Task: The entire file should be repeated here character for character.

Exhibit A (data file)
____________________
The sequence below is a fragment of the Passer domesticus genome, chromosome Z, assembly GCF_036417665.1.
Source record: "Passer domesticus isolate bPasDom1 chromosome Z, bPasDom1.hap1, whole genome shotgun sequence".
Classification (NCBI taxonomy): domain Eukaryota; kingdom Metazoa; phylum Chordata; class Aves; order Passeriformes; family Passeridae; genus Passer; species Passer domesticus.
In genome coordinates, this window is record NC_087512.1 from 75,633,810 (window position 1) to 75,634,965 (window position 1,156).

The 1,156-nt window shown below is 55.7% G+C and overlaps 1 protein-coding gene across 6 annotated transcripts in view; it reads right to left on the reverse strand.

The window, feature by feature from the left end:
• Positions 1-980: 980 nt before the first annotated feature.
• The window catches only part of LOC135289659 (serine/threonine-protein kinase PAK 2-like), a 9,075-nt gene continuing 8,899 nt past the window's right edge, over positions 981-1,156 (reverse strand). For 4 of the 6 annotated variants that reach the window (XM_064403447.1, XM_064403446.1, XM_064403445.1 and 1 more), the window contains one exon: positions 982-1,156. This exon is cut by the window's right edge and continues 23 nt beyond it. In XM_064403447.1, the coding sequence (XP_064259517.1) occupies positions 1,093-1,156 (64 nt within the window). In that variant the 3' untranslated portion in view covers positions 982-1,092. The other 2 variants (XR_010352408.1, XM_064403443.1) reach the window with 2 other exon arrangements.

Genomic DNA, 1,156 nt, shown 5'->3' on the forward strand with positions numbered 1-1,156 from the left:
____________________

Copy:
The sequence below is a fragment of the Passer domesticus genome, chromosome Z, assembly GCF_036417665.1.
Source record: "Passer domesticus isolate bPasDom1 chromosome Z, bPasDom1.hap1, whole genome shotgun sequence".
Classification (NCBI taxonomy): domain Eukaryota; kingdom Metazoa; phylum Chordata; class Aves; order Passeriformes; family Passeridae; genus Passer; species Passer domesticus.
In genome coordinates, this window is record NC_087512.1 from 75,633,810 (window position 1) to 75,634,965 (window position 1,156).

The 1,156-nt window shown below is 55.7% G+C and overlaps 1 protein-coding gene across 6 annotated transcripts in view; it reads right to left on the reverse strand.

The window, feature by feature from the left end:
• Positions 1-980: 980 nt before the first annotated feature.
• The window catches only part of LOC135289659 (serine/threonine-protein kinase PAK 2-like), a 9,075-nt gene continuing 8,899 nt past the window's right edge, over positions 981-1,156 (reverse strand). For 4 of the 6 annotated variants that reach the window (XM_064403447.1, XM_064403446.1, XM_064403445.1 and 1 more), the window contains one exon: positions 982-1,156. This exon is cut by the window's right edge and continues 23 nt beyond it. In XM_064403447.1, the coding sequence (XP_064259517.1) occupies positions 1,093-1,156 (64 nt within the window). In that variant the 3' untranslated portion in view covers positions 982-1,092. The other 2 variants (XR_010352408.1, XM_064403443.1) reach the window with 2 other exon arrangements.

Genomic DNA, 1,156 nt, shown 5'->3' on the forward strand with positions numbered 1-1,156 from the left: